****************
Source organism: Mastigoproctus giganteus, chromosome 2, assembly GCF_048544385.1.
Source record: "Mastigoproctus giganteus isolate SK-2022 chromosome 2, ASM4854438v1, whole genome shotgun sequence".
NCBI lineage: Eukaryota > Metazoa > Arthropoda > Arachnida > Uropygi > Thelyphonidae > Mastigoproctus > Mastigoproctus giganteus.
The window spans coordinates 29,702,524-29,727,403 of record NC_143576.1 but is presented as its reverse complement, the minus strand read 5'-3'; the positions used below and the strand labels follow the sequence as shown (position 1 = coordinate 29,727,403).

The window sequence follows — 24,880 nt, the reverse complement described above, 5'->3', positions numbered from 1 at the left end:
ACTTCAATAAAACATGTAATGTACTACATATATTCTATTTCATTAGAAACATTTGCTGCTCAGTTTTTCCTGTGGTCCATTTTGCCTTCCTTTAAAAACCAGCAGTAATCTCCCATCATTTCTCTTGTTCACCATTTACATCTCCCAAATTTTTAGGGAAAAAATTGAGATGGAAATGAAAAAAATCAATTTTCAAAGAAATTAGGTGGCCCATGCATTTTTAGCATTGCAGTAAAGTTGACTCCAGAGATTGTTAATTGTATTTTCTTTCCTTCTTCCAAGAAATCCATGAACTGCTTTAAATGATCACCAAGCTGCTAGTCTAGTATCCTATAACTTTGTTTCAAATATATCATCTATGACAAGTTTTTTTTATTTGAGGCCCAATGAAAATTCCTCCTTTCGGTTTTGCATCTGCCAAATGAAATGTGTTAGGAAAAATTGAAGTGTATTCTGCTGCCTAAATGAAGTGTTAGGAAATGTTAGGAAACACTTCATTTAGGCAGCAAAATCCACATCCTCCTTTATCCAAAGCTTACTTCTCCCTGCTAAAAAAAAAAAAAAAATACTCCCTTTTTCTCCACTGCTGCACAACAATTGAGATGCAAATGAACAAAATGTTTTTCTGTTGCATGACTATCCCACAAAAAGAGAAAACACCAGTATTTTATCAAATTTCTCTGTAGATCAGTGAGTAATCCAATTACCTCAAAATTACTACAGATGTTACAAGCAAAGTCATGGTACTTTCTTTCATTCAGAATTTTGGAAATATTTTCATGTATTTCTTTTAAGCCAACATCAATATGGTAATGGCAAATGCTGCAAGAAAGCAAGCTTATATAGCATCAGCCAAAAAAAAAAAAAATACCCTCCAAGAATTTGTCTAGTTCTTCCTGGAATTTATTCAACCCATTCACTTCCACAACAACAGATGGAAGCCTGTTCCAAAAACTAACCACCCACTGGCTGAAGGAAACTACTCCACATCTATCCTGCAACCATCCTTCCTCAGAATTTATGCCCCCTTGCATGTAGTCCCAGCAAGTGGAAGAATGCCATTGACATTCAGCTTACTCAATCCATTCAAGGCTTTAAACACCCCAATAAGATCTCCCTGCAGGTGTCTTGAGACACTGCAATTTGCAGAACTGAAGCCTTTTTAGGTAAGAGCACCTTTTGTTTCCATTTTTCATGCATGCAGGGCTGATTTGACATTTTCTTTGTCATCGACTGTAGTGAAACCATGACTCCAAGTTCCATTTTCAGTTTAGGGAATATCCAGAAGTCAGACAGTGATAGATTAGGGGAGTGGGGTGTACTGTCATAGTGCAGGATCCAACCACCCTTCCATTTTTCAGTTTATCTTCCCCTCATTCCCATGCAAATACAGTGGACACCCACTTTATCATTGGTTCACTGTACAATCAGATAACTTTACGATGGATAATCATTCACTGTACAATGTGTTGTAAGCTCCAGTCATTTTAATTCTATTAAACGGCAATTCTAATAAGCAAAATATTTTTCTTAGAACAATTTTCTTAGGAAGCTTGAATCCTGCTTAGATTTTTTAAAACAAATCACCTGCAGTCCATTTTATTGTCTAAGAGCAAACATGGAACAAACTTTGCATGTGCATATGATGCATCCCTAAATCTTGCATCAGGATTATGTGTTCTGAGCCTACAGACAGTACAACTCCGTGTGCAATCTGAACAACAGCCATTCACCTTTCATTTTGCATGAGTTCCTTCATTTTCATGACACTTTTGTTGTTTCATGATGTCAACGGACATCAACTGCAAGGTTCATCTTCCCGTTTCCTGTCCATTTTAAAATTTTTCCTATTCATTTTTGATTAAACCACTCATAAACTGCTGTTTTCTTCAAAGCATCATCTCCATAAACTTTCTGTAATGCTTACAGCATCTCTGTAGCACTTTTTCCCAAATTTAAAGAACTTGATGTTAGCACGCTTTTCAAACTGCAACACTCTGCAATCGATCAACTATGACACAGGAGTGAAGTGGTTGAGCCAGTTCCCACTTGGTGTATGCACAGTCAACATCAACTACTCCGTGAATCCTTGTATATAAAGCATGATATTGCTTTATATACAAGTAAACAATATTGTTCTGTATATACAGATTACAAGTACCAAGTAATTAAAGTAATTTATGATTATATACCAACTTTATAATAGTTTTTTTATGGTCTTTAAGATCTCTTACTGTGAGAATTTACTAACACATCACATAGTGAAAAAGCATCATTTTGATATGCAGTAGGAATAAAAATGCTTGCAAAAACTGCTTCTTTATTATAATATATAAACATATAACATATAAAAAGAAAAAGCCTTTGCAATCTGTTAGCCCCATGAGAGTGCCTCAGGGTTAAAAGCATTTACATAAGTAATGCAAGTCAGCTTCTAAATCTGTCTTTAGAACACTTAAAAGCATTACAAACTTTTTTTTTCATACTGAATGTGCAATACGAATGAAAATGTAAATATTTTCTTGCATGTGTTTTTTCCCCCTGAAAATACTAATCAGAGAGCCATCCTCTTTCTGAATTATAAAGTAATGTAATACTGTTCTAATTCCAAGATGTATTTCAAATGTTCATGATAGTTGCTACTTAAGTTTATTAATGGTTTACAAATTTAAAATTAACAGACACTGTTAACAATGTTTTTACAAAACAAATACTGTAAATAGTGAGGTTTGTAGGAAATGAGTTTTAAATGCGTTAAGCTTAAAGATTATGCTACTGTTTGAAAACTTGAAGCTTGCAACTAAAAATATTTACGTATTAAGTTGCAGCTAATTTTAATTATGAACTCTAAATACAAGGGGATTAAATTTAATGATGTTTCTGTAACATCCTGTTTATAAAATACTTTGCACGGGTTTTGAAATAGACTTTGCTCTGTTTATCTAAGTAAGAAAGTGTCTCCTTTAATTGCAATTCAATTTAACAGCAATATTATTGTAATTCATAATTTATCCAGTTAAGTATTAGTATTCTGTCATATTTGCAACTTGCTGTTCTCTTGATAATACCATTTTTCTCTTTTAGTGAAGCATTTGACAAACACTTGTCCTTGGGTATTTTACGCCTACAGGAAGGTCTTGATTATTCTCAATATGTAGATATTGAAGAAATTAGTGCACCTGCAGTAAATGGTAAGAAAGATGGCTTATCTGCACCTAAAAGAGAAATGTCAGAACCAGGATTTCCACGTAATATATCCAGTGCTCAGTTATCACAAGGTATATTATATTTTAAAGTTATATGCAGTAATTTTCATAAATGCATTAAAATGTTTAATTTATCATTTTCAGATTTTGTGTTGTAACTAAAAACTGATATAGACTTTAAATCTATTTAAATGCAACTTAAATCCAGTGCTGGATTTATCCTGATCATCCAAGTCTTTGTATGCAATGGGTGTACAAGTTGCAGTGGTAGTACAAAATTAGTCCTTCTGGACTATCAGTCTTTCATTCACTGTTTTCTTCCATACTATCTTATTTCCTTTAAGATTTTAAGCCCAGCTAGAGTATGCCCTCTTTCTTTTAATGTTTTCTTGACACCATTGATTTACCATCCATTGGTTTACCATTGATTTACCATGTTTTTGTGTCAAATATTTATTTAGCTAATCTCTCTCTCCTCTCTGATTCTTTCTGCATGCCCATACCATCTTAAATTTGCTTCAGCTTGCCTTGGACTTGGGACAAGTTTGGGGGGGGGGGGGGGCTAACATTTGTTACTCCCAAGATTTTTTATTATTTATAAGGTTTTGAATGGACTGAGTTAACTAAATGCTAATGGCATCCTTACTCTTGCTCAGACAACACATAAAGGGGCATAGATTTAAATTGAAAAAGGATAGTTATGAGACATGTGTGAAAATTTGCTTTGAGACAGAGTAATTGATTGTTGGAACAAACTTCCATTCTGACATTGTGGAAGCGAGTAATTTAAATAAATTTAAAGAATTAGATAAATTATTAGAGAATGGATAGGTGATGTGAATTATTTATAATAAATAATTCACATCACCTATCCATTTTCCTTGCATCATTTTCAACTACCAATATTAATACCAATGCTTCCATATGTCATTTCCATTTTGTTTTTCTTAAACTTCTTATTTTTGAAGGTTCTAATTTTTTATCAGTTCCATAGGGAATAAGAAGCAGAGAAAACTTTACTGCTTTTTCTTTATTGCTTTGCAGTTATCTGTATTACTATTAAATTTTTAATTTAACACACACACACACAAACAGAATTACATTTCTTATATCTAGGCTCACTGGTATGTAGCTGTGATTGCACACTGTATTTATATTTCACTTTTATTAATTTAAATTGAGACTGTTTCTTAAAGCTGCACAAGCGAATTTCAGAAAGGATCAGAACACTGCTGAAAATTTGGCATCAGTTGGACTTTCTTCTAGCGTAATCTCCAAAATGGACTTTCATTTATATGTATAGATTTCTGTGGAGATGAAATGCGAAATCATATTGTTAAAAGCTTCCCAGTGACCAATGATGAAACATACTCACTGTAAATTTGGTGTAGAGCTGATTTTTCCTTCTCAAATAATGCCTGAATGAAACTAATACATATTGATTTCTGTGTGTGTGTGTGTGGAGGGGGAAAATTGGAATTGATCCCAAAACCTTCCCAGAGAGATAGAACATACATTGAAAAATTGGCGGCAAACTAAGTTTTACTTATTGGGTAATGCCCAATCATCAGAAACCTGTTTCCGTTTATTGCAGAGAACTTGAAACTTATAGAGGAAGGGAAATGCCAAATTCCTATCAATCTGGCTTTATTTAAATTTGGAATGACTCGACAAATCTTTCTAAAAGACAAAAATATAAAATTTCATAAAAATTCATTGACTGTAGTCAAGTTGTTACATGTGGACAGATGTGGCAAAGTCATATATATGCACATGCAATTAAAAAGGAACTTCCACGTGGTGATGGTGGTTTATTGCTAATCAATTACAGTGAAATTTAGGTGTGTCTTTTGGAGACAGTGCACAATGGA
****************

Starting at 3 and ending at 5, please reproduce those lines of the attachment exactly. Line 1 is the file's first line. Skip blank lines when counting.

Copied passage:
NCBI lineage: Eukaryota > Metazoa > Arthropoda > Arachnida > Uropygi > Thelyphonidae > Mastigoproctus > Mastigoproctus giganteus.
The window spans coordinates 29,702,524-29,727,403 of record NC_143576.1 but is presented as its reverse complement, the minus strand read 5'-3'; the positions used below and the strand labels follow the sequence as shown (position 1 = coordinate 29,727,403).

The window sequence follows — 24,880 nt, the reverse complement described above, 5'->3', positions numbered from 1 at the left end: